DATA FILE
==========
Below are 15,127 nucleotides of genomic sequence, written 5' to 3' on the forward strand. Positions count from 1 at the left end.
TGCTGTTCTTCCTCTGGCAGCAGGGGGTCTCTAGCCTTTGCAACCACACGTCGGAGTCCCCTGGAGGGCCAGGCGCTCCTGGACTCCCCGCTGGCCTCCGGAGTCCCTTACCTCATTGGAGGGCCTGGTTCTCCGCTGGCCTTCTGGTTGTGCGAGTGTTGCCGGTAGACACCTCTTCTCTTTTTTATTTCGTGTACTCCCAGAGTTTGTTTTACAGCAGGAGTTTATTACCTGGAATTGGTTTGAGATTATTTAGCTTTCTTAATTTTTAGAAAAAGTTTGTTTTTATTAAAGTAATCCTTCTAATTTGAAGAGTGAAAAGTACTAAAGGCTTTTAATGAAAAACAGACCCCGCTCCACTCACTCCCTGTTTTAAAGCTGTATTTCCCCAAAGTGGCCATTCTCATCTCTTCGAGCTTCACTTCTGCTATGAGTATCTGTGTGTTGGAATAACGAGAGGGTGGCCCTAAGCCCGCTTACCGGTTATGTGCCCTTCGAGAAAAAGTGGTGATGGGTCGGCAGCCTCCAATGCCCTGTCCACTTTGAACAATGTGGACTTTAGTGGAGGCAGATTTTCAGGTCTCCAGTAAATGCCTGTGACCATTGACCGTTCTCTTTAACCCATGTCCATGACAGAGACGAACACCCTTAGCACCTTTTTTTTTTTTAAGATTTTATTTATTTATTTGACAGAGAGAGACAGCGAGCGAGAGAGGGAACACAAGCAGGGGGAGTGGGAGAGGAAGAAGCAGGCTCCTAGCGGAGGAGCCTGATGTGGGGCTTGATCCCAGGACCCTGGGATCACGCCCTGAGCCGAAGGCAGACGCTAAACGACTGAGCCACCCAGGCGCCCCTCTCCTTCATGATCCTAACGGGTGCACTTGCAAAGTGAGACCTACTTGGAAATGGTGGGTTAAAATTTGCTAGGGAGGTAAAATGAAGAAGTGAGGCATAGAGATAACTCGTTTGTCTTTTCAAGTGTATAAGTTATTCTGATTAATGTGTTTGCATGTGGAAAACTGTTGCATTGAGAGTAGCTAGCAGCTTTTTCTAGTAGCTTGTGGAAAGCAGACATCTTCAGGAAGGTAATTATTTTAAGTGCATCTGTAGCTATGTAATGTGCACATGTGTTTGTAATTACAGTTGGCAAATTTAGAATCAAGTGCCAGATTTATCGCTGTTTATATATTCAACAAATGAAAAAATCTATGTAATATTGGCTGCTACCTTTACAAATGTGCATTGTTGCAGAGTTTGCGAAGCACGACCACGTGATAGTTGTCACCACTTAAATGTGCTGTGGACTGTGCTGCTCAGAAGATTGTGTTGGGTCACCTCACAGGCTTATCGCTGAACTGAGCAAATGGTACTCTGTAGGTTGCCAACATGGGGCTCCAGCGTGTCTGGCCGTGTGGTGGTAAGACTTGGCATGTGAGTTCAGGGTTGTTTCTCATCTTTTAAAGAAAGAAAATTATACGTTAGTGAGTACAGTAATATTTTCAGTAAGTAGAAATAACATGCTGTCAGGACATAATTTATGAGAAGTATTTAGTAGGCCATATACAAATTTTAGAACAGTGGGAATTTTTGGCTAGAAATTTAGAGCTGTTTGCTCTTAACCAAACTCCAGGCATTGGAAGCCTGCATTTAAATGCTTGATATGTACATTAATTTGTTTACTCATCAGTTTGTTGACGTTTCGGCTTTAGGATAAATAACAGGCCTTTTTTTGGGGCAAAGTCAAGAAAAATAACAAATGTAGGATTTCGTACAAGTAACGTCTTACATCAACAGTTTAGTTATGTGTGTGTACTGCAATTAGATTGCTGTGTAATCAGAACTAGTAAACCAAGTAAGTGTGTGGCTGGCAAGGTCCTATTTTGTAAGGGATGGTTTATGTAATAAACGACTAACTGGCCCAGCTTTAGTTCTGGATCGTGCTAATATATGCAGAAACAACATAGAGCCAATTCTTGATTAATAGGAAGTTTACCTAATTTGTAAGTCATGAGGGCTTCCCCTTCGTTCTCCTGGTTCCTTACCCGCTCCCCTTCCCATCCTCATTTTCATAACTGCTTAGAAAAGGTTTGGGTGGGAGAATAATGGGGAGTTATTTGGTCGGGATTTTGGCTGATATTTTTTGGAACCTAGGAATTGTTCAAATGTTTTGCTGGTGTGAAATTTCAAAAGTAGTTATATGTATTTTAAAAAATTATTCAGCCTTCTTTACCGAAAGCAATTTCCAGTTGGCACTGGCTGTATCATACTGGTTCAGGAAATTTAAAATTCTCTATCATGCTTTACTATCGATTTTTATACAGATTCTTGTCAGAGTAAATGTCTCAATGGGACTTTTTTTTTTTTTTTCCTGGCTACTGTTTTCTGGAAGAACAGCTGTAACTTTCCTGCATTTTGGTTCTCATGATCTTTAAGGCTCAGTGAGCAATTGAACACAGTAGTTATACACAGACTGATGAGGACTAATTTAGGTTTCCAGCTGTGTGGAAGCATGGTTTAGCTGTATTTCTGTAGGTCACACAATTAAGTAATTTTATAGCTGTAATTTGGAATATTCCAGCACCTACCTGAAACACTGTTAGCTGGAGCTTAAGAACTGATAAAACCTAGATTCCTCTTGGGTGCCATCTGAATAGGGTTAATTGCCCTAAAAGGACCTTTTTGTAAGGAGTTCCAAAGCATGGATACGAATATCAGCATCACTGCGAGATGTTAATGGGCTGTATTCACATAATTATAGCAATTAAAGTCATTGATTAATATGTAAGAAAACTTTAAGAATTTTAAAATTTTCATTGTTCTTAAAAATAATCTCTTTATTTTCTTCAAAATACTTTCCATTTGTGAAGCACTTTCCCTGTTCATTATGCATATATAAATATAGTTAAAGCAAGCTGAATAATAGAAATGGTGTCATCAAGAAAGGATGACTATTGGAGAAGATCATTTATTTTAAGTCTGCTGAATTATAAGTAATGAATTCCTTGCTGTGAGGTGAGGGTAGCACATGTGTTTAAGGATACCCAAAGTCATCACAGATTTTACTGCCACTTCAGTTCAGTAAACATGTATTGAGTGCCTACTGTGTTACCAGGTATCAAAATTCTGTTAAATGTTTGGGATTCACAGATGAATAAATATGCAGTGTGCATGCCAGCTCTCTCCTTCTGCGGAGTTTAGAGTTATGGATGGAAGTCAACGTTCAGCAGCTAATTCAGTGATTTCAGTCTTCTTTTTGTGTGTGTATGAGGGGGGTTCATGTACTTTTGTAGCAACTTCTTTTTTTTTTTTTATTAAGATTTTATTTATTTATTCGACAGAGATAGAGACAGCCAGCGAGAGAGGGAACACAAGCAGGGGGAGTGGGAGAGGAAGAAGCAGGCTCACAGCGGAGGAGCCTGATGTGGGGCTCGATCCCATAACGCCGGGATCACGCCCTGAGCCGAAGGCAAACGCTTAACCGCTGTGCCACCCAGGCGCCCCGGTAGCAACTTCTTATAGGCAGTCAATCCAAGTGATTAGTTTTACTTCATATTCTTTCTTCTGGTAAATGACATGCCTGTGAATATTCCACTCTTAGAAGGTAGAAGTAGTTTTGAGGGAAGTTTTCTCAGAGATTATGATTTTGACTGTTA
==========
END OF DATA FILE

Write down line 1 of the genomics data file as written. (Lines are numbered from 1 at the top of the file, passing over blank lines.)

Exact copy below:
Below are 15,127 nucleotides of genomic sequence, written 5' to 3' on the forward strand. Positions count from 1 at the left end.